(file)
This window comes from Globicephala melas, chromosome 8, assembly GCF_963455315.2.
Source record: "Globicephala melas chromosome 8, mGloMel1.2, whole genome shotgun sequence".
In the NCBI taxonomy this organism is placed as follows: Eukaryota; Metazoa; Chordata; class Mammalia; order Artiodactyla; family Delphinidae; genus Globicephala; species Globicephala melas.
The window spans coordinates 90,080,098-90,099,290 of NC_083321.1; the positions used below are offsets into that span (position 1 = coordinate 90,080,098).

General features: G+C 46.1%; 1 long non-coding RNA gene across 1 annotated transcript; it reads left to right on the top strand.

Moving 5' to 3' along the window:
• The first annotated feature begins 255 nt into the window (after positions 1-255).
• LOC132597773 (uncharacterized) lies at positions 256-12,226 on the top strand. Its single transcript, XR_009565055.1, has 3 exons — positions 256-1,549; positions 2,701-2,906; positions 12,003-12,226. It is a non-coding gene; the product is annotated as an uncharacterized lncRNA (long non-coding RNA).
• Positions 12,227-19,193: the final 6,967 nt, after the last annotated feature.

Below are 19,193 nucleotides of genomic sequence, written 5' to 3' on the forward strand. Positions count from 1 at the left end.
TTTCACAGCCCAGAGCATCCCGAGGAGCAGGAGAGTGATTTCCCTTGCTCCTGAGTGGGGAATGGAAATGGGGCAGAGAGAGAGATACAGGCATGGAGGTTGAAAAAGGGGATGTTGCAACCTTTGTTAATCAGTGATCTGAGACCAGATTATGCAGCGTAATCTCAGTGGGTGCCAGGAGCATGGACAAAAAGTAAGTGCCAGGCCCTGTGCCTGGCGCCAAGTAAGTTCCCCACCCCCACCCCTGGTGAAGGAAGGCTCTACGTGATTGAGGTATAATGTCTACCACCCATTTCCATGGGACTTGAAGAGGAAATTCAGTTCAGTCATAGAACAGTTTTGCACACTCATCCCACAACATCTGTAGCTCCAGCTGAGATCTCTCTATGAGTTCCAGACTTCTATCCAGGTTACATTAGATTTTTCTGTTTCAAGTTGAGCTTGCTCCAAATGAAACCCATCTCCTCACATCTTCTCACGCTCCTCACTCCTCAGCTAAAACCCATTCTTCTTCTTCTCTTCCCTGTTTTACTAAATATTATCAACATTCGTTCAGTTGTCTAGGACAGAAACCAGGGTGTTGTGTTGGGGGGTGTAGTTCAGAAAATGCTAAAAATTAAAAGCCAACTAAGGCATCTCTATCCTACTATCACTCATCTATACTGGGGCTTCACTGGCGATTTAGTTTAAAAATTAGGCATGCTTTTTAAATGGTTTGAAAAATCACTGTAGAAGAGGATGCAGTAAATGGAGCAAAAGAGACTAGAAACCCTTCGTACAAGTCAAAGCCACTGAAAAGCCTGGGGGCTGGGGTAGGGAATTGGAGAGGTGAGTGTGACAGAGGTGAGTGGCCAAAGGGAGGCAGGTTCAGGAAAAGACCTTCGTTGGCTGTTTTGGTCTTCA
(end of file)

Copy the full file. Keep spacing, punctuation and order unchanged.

This window comes from Globicephala melas, chromosome 8, assembly GCF_963455315.2.
Source record: "Globicephala melas chromosome 8, mGloMel1.2, whole genome shotgun sequence".
In the NCBI taxonomy this organism is placed as follows: Eukaryota; Metazoa; Chordata; class Mammalia; order Artiodactyla; family Delphinidae; genus Globicephala; species Globicephala melas.
The window spans coordinates 90,080,098-90,099,290 of NC_083321.1; the positions used below are offsets into that span (position 1 = coordinate 90,080,098).

General features: G+C 46.1%; 1 long non-coding RNA gene across 1 annotated transcript; it reads left to right on the top strand.

Moving 5' to 3' along the window:
• The first annotated feature begins 255 nt into the window (after positions 1-255).
• LOC132597773 (uncharacterized) lies at positions 256-12,226 on the top strand. Its single transcript, XR_009565055.1, has 3 exons — positions 256-1,549; positions 2,701-2,906; positions 12,003-12,226. It is a non-coding gene; the product is annotated as an uncharacterized lncRNA (long non-coding RNA).
• Positions 12,227-19,193: the final 6,967 nt, after the last annotated feature.

Below are 19,193 nucleotides of genomic sequence, written 5' to 3' on the forward strand. Positions count from 1 at the left end.
TTTCACAGCCCAGAGCATCCCGAGGAGCAGGAGAGTGATTTCCCTTGCTCCTGAGTGGGGAATGGAAATGGGGCAGAGAGAGAGATACAGGCATGGAGGTTGAAAAAGGGGATGTTGCAACCTTTGTTAATCAGTGATCTGAGACCAGATTATGCAGCGTAATCTCAGTGGGTGCCAGGAGCATGGACAAAAAGTAAGTGCCAGGCCCTGTGCCTGGCGCCAAGTAAGTTCCCCACCCCCACCCCTGGTGAAGGAAGGCTCTACGTGATTGAGGTATAATGTCTACCACCCATTTCCATGGGACTTGAAGAGGAAATTCAGTTCAGTCATAGAACAGTTTTGCACACTCATCCCACAACATCTGTAGCTCCAGCTGAGATCTCTCTATGAGTTCCAGACTTCTATCCAGGTTACATTAGATTTTTCTGTTTCAAGTTGAGCTTGCTCCAAATGAAACCCATCTCCTCACATCTTCTCACGCTCCTCACTCCTCAGCTAAAACCCATTCTTCTTCTTCTCTTCCCTGTTTTACTAAATATTATCAACATTCGTTCAGTTGTCTAGGACAGAAACCAGGGTGTTGTGTTGGGGGGTGTAGTTCAGAAAATGCTAAAAATTAAAAGCCAACTAAGGCATCTCTATCCTACTATCACTCATCTATACTGGGGCTTCACTGGCGATTTAGTTTAAAAATTAGGCATGCTTTTTAAATGGTTTGAAAAATCACTGTAGAAGAGGATGCAGTAAATGGAGCAAAAGAGACTAGAAACCCTTCGTACAAGTCAAAGCCACTGAAAAGCCTGGGGGCTGGGGTAGGGAATTGGAGAGGTGAGTGTGACAGAGGTGAGTGGCCAAAGGGAGGCAGGTTCAGGAAAAGACCTTCGTTGGCTGTTTTGGTCTTCA